Life at Baillie Gifford

Case study: Tom Fenton

Investment Manager, LGBT+ Network Confidential Supporter

Tom Fenton stood in the Baillie Gifford office clutching a notepad.

You helped set up the LGBT+ Network and support its growth. Why do you believe networks have such a positive impact?

People should be able to bring their whole self to work. We have members who are ‘out’ at work but not able to be ‘out’ at home. I’ve been involved in the network since the beginning, and I’ve seen positive changes in how confident members have become. I met two of my closest friends at work, whom I probably otherwise wouldn’t have come into contact with, and we go climbing every week. I also met two senior people, one on the investment floor and the other in the clients department, who I see as mentors thanks to the network.

What type of activities are on offer? Is there a minimum time commitment required?

The time commitment is up to you – you can do as little or as much as you want! The range of activities varies – from organising and attending internal or external events to liaising with HR on company policy to joining external diversity and inclusion workshops. We also have a confidential support network.

Can you name a career highlight so far during your time with the firm?

In 2023 I travelled to India for two weeks meeting 24 companies in seven states as well as a couple of local investors. I had time to explore the cities we visited, and I was able to gain a better understanding of the country.

What is a typical day in an investor’s life?

It changes every day. I went on a trip to Australia which consisted of meeting companies, writing up my notes, flying between cities and getting to see the country in my spare time. I was in Portugal at an investor networking event. One of the biggest differences between senior investors here and elsewhere is that, at Bailie Gifford, investors spend much more time listening; investors elsewhere like to talk at you. When I’m in the office, most days are spent researching companies, preparing for stock discussions, meeting management teams and mentoring.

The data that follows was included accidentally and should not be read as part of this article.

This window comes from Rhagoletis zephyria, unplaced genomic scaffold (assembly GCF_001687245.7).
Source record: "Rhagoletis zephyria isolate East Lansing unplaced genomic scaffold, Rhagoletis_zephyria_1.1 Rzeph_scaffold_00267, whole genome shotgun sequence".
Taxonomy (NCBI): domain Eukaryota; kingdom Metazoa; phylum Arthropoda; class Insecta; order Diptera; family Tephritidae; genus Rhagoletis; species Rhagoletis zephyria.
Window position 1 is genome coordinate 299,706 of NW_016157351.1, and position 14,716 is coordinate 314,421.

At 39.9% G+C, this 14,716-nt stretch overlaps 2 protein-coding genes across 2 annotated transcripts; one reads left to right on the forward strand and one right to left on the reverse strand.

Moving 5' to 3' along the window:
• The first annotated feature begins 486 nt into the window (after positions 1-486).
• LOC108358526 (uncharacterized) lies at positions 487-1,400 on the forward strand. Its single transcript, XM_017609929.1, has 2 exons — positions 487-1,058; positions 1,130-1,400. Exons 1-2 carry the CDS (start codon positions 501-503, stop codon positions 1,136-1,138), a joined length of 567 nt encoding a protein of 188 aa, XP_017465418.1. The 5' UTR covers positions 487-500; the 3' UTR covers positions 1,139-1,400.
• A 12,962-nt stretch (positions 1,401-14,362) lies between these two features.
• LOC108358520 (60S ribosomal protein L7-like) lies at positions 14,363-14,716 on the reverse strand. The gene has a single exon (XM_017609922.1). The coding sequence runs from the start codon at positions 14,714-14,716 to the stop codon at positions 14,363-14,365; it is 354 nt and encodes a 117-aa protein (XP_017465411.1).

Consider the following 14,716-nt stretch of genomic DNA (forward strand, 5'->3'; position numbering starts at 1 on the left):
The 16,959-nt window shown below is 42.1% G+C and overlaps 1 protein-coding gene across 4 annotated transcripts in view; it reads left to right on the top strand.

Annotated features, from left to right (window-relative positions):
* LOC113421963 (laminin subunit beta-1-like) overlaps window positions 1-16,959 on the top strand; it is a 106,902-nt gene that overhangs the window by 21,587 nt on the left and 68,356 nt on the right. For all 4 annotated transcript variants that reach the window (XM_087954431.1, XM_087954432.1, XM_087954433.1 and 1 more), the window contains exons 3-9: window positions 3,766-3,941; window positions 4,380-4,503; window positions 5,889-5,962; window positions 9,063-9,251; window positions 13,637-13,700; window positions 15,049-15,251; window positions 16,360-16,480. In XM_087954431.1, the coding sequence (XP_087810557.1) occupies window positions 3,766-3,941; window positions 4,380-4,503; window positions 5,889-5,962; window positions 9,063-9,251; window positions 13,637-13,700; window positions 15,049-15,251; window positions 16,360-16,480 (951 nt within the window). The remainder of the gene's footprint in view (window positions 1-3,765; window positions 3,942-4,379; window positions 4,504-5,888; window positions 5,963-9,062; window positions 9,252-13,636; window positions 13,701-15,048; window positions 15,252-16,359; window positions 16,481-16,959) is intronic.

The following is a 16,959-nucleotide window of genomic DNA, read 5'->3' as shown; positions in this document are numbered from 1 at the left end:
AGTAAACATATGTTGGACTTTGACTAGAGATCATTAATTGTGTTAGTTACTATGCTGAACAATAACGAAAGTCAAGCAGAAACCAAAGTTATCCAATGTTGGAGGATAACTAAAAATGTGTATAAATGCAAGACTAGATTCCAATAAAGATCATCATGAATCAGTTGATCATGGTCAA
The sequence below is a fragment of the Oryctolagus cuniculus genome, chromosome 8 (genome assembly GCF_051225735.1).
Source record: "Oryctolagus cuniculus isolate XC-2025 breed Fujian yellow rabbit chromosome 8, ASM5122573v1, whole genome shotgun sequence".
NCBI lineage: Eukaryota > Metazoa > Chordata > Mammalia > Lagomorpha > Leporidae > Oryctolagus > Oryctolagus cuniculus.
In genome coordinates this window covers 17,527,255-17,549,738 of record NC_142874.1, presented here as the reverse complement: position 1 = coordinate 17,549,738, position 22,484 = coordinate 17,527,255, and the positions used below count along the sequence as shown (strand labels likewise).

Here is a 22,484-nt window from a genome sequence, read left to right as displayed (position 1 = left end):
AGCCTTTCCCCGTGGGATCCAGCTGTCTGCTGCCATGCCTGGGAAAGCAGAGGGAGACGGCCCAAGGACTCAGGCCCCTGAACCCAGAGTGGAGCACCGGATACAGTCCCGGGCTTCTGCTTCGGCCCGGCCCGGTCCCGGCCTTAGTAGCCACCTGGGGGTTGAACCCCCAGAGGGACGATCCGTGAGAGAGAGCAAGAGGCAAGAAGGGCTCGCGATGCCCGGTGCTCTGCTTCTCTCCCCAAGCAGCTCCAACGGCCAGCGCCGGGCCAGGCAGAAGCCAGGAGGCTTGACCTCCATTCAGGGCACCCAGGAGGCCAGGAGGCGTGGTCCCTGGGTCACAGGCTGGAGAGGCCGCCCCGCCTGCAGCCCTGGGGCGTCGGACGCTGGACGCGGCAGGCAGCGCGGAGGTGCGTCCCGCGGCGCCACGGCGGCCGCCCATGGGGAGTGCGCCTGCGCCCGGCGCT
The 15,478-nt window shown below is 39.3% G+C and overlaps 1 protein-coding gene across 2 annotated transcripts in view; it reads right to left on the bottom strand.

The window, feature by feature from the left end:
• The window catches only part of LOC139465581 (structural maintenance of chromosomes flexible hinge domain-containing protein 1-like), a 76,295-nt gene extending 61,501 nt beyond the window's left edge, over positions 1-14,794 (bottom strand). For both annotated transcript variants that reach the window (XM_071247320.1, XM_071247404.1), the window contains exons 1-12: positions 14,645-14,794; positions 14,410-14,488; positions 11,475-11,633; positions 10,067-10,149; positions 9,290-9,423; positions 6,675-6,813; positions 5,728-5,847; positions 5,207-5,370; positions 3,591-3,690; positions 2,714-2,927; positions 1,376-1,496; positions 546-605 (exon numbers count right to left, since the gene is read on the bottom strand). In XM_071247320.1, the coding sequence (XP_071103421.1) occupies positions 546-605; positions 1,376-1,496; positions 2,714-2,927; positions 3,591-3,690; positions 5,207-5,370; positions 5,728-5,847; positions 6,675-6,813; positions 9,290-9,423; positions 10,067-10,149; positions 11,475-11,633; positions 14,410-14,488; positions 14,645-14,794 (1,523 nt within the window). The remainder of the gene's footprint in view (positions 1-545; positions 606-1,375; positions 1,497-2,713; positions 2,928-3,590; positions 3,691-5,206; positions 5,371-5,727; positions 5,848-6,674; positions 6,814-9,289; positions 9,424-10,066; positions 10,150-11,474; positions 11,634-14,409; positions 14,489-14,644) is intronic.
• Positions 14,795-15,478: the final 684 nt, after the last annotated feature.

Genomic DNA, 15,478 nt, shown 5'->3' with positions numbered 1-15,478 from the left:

I’m interested in finance but have no formal education in this area, can I still join the Investments team at Baillie Gifford?

Of course – I had no formal education in ‘investment’ whatsoever. That can be a good thing. You just need a passion for continued learning and an understanding of why you want to work in investment in Edinburgh.

How have you overcome any challenges you’ve faced in your role?

I’m dyslexic, so there are some day-to-day things that I struggle with. For example, I’m a slower reader than the average investor here. My manager underwent some training, and I received some equipment to help me.

As an investor, you take some compulsory exams. How did you accommodate studying with a busy schedule?

It depends on the exam. The CFA (Chartered Financial Analyst exam) takes a lot of time. However, you have a lot of support from work such as training and paid leave. In addition, because you work roughly 9-5, you’re in a much better place to study and maintain a life outside of work than most other people taking the exam.

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